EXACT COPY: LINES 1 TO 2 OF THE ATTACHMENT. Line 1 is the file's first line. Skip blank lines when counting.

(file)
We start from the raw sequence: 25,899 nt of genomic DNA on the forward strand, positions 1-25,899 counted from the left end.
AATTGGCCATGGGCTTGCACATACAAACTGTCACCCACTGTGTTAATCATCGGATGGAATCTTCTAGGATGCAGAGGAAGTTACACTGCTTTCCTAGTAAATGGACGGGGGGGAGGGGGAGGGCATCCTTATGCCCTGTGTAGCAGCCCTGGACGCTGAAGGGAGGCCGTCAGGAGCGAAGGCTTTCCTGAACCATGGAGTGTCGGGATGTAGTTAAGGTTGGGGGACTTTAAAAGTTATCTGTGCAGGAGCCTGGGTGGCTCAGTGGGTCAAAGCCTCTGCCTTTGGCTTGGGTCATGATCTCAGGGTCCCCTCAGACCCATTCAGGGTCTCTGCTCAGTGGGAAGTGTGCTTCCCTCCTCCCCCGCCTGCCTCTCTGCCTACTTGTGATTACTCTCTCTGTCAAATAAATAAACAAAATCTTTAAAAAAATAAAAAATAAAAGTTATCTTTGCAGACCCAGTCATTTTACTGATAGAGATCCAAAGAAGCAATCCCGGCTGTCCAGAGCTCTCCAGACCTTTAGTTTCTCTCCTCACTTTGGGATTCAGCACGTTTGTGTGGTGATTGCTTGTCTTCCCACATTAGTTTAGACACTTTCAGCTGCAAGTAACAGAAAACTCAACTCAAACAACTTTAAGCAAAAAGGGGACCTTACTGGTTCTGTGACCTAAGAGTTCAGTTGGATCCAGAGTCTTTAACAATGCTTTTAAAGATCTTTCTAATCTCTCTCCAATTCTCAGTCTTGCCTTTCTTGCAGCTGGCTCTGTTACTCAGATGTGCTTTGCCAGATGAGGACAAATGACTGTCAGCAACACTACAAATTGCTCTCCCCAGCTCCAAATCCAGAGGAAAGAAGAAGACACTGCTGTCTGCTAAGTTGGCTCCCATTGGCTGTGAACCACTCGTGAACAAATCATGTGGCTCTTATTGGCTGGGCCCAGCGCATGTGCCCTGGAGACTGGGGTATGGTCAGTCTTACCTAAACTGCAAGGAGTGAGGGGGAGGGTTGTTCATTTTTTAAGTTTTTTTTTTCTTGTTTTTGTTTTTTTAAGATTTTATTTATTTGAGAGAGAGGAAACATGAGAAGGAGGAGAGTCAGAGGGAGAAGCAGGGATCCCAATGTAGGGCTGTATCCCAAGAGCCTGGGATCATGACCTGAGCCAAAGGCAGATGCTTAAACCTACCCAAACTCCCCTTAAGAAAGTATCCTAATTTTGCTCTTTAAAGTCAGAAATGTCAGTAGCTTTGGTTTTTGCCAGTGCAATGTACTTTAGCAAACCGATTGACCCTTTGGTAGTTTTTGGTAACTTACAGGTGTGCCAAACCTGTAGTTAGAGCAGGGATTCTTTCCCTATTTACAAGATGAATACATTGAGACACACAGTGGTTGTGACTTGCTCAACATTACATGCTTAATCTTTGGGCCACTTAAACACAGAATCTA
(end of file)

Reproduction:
We start from the raw sequence: 25,899 nt of genomic DNA on the forward strand, positions 1-25,899 counted from the left end.
AATTGGCCATGGGCTTGCACATACAAACTGTCACCCACTGTGTTAATCATCGGATGGAATCTTCTAGGATGCAGAGGAAGTTACACTGCTTTCCTAGTAAATGGACGGGGGGGAGGGGGAGGGCATCCTTATGCCCTGTGTAGCAGCCCTGGACGCTGAAGGGAGGCCGTCAGGAGCGAAGGCTTTCCTGAACCATGGAGTGTCGGGATGTAGTTAAGGTTGGGGGACTTTAAAAGTTATCTGTGCAGGAGCCTGGGTGGCTCAGTGGGTCAAAGCCTCTGCCTTTGGCTTGGGTCATGATCTCAGGGTCCCCTCAGACCCATTCAGGGTCTCTGCTCAGTGGGAAGTGTGCTTCCCTCCTCCCCCGCCTGCCTCTCTGCCTACTTGTGATTACTCTCTCTGTCAAATAAATAAACAAAATCTTTAAAAAAATAAAAAATAAAAGTTATCTTTGCAGACCCAGTCATTTTACTGATAGAGATCCAAAGAAGCAATCCCGGCTGTCCAGAGCTCTCCAGACCTTTAGTTTCTCTCCTCACTTTGGGATTCAGCACGTTTGTGTGGTGATTGCTTGTCTTCCCACATTAGTTTAGACACTTTCAGCTGCAAGTAACAGAAAACTCAACTCAAACAACTTTAAGCAAAAAGGGGACCTTACTGGTTCTGTGACCTAAGAGTTCAGTTGGATCCAGAGTCTTTAACAATGCTTTTAAAGATCTTTCTAATCTCTCTCCAATTCTCAGTCTTGCCTTTCTTGCAGCTGGCTCTGTTACTCAGATGTGCTTTGCCAGATGAGGACAAATGACTGTCAGCAACACTACAAATTGCTCTCCCCAGCTCCAAATCCAGAGGAAAGAAGAAGACACTGCTGTCTGCTAAGTTGGCTCCCATTGGCTGTGAACCACTCGTGAACAAATCATGTGGCTCTTATTGGCTGGGCCCAGCGCATGTGCCCTGGAGACTGGGGTATGGTCAGTCTTACCTAAACTGCAAGGAGTGAGGGGGAGGGTTGTTCATTTTTTAAGTTTTTTTTTTCTTGTTTTTGTTTTTTTAAGATTTTATTTATTTGAGAGAGAGGAAACATGAGAAGGAGGAGAGTCAGAGGGAGAAGCAGGGATCCCAATGTAGGGCTGTATCCCAAGAGCCTGGGATCATGACCTGAGCCAAAGGCAGATGCTTAAACCTACCCAAACTCCCCTTAAGAAAGTATCCTAATTTTGCTCTTTAAAGTCAGAAATGTCAGTAGCTTTGGTTTTTGCCAGTGCAATGTACTTTAGCAAACCGATTGACCCTTTGGTAGTTTTTGGTAACTTACAGGTGTGCCAAACCTGTAGTTAGAGCAGGGATTCTTTCCCTATTTACAAGATGAATACATTGAGACACACAGTGGTTGTGACTTGCTCAACATTACATGCTTAATCTTTGGGCCACTTAAACACAGAATCTA